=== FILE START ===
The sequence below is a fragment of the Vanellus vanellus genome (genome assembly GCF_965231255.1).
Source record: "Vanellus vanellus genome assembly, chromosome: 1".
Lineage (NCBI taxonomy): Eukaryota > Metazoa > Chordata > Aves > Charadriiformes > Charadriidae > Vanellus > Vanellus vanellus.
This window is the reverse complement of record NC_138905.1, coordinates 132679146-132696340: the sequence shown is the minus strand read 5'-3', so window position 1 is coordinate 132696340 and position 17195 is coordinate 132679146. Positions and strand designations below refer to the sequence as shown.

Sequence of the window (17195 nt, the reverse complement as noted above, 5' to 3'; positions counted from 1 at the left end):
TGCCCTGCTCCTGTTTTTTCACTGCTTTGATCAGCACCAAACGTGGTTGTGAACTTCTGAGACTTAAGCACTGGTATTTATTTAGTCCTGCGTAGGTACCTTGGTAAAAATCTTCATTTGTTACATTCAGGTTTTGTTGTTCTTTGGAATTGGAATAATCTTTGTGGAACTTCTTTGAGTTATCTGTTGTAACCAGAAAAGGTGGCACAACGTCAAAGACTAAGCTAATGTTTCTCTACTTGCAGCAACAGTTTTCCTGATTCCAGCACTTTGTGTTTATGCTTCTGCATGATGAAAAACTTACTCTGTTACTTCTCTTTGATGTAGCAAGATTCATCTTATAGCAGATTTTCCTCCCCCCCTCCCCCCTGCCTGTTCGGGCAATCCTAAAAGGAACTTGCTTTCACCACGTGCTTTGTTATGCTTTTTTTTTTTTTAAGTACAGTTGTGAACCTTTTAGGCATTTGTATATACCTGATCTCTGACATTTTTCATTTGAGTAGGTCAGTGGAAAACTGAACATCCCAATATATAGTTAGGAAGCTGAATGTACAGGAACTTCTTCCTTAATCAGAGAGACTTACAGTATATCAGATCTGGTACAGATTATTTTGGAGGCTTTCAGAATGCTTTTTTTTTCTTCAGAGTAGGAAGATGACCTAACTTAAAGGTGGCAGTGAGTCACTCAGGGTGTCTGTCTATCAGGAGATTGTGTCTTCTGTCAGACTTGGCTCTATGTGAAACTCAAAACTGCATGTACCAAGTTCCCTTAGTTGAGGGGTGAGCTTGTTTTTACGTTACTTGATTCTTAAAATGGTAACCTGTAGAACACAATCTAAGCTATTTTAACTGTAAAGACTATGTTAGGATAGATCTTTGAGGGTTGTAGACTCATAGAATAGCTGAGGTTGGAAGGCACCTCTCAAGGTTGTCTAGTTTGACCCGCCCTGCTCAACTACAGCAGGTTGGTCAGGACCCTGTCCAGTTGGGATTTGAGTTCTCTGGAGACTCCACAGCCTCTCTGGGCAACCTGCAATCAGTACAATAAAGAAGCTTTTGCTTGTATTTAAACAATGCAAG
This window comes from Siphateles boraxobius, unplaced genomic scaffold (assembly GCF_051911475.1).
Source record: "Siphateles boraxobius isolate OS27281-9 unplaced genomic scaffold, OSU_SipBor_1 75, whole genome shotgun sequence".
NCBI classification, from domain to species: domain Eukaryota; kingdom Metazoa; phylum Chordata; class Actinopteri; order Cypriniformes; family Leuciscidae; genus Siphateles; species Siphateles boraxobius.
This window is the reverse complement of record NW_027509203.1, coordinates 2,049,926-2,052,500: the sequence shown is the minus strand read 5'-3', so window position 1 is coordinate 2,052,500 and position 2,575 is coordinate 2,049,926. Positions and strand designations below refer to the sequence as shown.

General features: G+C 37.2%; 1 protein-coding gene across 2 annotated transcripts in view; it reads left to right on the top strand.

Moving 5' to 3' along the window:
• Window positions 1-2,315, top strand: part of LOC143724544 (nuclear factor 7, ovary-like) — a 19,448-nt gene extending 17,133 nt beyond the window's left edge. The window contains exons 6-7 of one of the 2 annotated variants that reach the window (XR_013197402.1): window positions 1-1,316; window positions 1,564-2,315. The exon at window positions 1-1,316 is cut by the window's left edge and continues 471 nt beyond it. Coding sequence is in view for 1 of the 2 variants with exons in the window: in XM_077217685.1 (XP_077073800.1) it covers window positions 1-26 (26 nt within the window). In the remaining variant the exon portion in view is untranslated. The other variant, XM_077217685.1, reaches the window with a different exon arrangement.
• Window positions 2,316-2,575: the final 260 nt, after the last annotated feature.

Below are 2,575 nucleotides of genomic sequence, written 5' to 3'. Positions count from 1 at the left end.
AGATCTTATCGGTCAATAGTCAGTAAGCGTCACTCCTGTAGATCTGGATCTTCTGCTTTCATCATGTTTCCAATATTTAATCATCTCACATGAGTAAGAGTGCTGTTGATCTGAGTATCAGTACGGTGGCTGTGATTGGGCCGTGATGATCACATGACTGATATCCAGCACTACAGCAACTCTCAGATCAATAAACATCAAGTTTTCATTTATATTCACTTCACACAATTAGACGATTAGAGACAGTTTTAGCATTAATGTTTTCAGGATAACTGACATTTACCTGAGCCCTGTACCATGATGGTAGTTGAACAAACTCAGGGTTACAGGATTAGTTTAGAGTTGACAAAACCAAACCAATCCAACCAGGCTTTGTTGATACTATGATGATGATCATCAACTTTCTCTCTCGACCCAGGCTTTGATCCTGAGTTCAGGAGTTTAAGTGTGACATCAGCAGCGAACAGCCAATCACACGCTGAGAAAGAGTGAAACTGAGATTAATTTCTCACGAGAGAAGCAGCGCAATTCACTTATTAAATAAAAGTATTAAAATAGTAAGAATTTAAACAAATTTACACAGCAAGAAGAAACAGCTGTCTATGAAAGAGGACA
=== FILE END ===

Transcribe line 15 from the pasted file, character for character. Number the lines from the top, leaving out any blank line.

Below are 2,575 nucleotides of genomic sequence, written 5' to 3'. Positions count from 1 at the left end.